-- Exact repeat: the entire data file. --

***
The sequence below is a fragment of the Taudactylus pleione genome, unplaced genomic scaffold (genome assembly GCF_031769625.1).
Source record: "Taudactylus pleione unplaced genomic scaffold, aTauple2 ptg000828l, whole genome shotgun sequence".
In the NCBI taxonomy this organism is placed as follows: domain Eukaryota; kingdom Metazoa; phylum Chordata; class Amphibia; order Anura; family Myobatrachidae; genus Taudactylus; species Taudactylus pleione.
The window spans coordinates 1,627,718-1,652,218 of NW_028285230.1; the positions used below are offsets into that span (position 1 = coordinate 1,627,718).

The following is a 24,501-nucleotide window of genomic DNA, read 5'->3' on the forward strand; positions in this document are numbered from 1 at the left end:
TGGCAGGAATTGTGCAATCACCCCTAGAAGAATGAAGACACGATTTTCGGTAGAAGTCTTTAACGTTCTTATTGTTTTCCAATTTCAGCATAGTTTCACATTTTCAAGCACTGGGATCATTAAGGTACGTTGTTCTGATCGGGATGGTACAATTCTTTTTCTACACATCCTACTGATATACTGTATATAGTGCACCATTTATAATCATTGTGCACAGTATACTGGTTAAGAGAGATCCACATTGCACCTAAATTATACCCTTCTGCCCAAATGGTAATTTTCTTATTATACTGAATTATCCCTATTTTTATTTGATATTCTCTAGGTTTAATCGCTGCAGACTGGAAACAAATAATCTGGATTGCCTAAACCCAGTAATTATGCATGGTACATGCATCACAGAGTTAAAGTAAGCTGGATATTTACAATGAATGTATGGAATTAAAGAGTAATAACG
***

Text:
The sequence below is a fragment of the Taudactylus pleione genome, unplaced genomic scaffold (genome assembly GCF_031769625.1).
Source record: "Taudactylus pleione unplaced genomic scaffold, aTauple2 ptg000828l, whole genome shotgun sequence".
In the NCBI taxonomy this organism is placed as follows: domain Eukaryota; kingdom Metazoa; phylum Chordata; class Amphibia; order Anura; family Myobatrachidae; genus Taudactylus; species Taudactylus pleione.
The window spans coordinates 1,627,718-1,652,218 of NW_028285230.1; the positions used below are offsets into that span (position 1 = coordinate 1,627,718).

The following is a 24,501-nucleotide window of genomic DNA, read 5'->3' on the forward strand; positions in this document are numbered from 1 at the left end:
TGGCAGGAATTGTGCAATCACCCCTAGAAGAATGAAGACACGATTTTCGGTAGAAGTCTTTAACGTTCTTATTGTTTTCCAATTTCAGCATAGTTTCACATTTTCAAGCACTGGGATCATTAAGGTACGTTGTTCTGATCGGGATGGTACAATTCTTTTTCTACACATCCTACTGATATACTGTATATAGTGCACCATTTATAATCATTGTGCACAGTATACTGGTTAAGAGAGATCCACATTGCACCTAAATTATACCCTTCTGCCCAAATGGTAATTTTCTTATTATACTGAATTATCCCTATTTTTATTTGATATTCTCTAGGTTTAATCGCTGCAGACTGGAAACAAATAATCTGGATTGCCTAAACCCAGTAATTATGCATGGTACATGCATCACAGAGTTAAAGTAAGCTGGATATTTACAATGAATGTATGGAATTAAAGAGTAATAACG